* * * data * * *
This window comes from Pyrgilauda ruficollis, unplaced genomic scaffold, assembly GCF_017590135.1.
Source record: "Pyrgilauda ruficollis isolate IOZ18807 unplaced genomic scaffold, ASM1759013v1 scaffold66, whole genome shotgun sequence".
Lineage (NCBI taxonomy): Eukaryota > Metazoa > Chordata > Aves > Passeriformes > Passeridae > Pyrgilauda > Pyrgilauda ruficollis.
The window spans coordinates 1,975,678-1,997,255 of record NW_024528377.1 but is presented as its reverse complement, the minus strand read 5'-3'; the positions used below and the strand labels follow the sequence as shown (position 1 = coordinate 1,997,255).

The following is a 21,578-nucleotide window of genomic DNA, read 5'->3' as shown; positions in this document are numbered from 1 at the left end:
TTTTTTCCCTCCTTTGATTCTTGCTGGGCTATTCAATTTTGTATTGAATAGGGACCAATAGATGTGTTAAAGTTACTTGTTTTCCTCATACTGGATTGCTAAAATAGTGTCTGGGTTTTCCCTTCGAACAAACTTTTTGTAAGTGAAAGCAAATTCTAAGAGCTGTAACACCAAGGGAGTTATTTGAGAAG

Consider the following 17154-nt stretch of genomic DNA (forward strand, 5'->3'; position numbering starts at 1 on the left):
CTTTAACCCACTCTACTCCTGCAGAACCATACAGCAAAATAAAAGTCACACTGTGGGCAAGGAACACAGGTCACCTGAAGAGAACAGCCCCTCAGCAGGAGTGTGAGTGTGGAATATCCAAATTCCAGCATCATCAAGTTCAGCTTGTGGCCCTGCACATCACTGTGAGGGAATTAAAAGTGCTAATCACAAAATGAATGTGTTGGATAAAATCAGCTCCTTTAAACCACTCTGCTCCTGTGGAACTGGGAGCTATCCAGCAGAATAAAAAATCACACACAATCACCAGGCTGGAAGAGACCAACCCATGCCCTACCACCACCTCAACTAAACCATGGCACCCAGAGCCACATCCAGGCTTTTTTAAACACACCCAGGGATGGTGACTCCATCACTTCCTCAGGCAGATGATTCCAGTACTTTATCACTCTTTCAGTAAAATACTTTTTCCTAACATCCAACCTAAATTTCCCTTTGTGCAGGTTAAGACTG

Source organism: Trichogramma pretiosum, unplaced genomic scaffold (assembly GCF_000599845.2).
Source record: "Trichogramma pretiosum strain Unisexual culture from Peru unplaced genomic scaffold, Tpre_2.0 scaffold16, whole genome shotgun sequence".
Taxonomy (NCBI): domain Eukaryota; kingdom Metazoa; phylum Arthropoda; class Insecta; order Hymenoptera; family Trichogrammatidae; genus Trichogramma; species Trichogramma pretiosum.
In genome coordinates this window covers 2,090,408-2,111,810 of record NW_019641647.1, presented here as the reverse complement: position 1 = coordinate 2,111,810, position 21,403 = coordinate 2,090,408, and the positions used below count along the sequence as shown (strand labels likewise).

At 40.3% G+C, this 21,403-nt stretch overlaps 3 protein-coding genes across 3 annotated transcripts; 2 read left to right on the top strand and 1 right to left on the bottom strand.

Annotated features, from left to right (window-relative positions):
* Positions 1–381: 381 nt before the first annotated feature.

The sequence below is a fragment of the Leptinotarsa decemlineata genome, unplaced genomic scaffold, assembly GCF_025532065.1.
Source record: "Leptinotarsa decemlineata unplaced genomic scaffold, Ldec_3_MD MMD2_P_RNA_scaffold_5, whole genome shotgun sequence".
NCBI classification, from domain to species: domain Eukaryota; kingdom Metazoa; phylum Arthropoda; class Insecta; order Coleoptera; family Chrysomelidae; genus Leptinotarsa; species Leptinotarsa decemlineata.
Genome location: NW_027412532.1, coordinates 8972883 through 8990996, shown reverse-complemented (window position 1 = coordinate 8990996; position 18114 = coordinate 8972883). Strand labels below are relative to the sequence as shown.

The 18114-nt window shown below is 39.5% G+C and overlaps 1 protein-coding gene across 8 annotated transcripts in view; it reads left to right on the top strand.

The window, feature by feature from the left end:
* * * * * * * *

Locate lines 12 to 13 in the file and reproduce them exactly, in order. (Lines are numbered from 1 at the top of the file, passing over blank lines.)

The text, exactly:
In genome coordinates this window covers 2,090,408-2,111,810 of record NW_019641647.1, presented here as the reverse complement: position 1 = coordinate 2,111,810, position 21,403 = coordinate 2,090,408, and the positions used below count along the sequence as shown (strand labels likewise).

At 40.3% G+C, this 21,403-nt stretch overlaps 3 protein-coding genes across 3 annotated transcripts; 2 read left to right on the top strand and 1 right to left on the bottom strand.